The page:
– Michele Alperin

When to Borrow

As the old adage goes, you have to spend money in order to make money. This is true in everything from playing Monopoly to opening a country club. But for small business owners, both newbies and veterans, taking on debt can be a scary proposition, especially in shaky economic times.

"Everybody knows of businesses that take on big loans to beautify the business right before they wind up going belly-up," says Kenneth Horowitz. "The fundamental requirement of financing of any sort is knowing what the capital is that you need to operate the business. Then you have to make good decisions on where and how to get the financing. Doing that in a responsible way is essential."

Horowitz, a certified public accountant and a graduate of Fairleigh Dickinson University, heads up a one-day course, "Taking on Debt for Growth – Why Borrow Money" at Mercer County Community College on Thursday, June 15, at 6:30 p.m. Cost: $40. Call 609-586-4800 for more information or visit www.mccc.edu.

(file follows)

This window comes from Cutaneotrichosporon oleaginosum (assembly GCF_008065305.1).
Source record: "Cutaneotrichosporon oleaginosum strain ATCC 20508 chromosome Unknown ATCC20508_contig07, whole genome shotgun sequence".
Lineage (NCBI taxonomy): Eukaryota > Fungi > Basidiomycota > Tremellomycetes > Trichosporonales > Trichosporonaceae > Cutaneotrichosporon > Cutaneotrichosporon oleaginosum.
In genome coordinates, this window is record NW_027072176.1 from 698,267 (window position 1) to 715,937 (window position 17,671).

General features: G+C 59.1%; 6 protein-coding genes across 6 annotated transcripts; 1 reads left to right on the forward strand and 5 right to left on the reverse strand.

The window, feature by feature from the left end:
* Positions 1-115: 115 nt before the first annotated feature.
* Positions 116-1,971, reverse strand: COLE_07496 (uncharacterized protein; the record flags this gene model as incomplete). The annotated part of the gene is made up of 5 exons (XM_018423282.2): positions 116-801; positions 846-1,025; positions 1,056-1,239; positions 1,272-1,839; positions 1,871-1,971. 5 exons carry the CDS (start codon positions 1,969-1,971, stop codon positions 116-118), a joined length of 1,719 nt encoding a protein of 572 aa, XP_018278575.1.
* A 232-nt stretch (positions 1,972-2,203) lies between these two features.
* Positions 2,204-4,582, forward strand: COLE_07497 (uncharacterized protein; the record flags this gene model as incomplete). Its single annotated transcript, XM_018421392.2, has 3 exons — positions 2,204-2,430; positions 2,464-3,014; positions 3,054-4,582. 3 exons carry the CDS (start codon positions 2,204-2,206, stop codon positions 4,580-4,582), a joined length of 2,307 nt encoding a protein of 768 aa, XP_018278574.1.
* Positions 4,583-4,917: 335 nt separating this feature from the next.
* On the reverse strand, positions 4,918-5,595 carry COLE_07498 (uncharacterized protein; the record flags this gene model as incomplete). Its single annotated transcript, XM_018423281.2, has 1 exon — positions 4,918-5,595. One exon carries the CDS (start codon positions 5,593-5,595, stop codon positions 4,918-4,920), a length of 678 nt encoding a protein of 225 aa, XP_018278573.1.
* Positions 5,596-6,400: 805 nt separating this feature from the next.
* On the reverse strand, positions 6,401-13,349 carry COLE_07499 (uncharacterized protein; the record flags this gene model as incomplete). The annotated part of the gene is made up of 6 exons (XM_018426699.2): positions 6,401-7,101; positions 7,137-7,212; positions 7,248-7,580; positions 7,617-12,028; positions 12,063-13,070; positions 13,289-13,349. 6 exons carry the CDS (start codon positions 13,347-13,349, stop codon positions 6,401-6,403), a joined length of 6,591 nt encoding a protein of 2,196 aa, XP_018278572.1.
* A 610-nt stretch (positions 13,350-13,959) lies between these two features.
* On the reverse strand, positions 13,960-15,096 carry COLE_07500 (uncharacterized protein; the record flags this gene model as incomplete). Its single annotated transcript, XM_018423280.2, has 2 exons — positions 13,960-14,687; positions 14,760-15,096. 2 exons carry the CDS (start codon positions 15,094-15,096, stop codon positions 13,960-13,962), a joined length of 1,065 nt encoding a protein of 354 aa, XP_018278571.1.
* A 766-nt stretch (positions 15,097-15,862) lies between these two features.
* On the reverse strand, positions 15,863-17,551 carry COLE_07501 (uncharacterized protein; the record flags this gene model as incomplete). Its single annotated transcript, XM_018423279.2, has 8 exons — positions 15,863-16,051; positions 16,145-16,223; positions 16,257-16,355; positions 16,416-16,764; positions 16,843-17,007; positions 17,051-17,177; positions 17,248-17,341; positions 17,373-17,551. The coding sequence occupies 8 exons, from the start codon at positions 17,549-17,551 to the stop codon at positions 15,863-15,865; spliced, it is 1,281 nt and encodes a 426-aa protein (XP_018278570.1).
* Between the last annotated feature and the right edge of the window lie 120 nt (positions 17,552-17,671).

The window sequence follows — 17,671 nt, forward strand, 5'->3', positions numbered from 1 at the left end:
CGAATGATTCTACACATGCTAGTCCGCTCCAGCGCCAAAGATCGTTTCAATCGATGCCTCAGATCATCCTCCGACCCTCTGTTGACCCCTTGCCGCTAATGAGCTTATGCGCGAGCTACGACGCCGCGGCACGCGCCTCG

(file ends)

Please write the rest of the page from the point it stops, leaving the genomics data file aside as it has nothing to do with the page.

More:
The workshop is part of a series of courses offered by the college on small business development. "We are hoping to attract entrepreneurs who are just at the beginning of building their own business, but the information is adaptable to those who already are running a business," says Horowitz, who teaches accounting and auditing at MCCC, and also maintains a financial consulting business. His advice: "People need to have a healthy perspective on when they should limit their ventures to their own capital and when it’s an appropriate time to go out and borrow from others."

With a background in small to mid-size business management, Horowitz recognizes that taking on debt can be a nerve-wracking, but necessary, move for many business owners. It is wise to know that borrowing can be a good idea at times, while at other times it is something to avoid like the plague. "Each person and each business is different," he says. "The timing and the amount of borrowing are crucial elements for business owners."